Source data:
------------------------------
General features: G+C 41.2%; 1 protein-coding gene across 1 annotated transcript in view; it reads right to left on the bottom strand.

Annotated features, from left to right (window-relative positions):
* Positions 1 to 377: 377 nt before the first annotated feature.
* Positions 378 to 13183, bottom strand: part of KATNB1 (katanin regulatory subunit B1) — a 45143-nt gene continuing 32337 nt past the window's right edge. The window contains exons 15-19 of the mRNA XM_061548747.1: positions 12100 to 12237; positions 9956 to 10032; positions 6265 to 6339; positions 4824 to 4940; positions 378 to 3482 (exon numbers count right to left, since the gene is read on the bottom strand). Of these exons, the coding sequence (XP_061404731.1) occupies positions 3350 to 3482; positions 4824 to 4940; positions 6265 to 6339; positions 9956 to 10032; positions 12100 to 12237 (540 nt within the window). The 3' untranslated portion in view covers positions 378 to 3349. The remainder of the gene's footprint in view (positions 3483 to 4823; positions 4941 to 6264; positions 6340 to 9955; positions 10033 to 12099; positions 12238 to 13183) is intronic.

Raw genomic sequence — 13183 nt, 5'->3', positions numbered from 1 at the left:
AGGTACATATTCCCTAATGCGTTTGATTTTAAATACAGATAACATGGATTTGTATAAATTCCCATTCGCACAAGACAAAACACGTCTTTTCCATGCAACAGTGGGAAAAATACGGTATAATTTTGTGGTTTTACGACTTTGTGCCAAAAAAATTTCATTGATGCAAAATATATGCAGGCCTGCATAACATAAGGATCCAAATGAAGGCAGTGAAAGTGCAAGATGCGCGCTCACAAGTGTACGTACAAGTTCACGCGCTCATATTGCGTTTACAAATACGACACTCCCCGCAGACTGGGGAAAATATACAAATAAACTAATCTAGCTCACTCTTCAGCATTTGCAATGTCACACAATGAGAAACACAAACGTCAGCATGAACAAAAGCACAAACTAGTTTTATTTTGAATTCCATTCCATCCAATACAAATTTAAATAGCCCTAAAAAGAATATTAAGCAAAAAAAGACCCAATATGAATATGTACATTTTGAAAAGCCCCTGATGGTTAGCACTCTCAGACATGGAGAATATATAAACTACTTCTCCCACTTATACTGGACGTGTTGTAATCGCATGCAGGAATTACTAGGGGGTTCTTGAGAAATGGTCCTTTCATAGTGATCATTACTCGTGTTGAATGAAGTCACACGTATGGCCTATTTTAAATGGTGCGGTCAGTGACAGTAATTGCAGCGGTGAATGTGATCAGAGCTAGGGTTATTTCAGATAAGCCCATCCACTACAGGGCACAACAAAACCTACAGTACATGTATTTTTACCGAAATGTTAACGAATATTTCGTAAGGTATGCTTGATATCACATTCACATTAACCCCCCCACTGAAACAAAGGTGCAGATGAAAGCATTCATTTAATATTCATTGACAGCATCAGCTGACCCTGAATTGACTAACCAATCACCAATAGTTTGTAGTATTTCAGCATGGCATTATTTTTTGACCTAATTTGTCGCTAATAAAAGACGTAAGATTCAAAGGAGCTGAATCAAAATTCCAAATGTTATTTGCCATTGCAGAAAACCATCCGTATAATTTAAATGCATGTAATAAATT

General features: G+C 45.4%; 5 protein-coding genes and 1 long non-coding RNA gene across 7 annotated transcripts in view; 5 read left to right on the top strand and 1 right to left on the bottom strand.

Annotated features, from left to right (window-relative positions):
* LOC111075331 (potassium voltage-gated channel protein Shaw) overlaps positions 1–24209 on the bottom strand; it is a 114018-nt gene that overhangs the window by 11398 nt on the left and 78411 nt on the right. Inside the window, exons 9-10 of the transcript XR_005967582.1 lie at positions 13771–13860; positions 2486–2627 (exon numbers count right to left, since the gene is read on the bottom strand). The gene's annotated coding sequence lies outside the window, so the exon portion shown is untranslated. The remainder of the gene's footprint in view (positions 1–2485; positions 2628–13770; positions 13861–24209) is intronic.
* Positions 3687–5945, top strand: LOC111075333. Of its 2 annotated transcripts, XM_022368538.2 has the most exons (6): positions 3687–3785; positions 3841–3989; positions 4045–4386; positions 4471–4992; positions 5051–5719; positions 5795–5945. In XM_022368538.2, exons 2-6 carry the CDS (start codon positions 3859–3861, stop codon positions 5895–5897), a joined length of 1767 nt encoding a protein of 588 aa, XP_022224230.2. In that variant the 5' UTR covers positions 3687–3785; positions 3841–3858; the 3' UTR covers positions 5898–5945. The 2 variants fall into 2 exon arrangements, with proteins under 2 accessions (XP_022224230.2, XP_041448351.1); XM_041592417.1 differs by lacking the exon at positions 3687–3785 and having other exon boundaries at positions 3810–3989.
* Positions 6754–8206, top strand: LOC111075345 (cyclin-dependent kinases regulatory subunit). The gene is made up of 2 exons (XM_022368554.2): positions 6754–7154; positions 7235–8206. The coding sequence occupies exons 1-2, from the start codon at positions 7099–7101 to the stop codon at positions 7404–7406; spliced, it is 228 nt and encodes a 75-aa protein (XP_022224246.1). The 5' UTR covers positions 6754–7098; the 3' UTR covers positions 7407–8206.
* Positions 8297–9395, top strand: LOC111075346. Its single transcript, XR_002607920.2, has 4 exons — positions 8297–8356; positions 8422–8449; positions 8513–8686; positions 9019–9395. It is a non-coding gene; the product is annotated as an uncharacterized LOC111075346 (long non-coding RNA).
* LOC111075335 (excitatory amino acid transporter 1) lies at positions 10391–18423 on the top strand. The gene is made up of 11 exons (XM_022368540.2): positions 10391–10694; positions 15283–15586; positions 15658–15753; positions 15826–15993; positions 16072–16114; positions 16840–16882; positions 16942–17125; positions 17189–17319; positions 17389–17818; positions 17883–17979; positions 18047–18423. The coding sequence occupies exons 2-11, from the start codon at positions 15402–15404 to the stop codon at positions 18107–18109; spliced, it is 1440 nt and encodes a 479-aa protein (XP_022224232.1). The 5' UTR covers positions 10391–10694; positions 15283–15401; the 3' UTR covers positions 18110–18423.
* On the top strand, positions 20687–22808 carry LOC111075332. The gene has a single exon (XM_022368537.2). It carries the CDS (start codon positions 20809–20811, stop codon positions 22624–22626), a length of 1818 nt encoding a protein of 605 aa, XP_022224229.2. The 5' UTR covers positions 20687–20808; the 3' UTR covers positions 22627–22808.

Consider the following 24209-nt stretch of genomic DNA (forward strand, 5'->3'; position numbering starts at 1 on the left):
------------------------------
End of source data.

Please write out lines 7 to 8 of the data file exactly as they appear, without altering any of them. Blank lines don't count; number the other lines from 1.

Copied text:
General features: G+C 45.4%; 5 protein-coding genes and 1 long non-coding RNA gene across 7 annotated transcripts in view; 5 read left to right on the top strand and 1 right to left on the bottom strand.

Annotated features, from left to right (window-relative positions):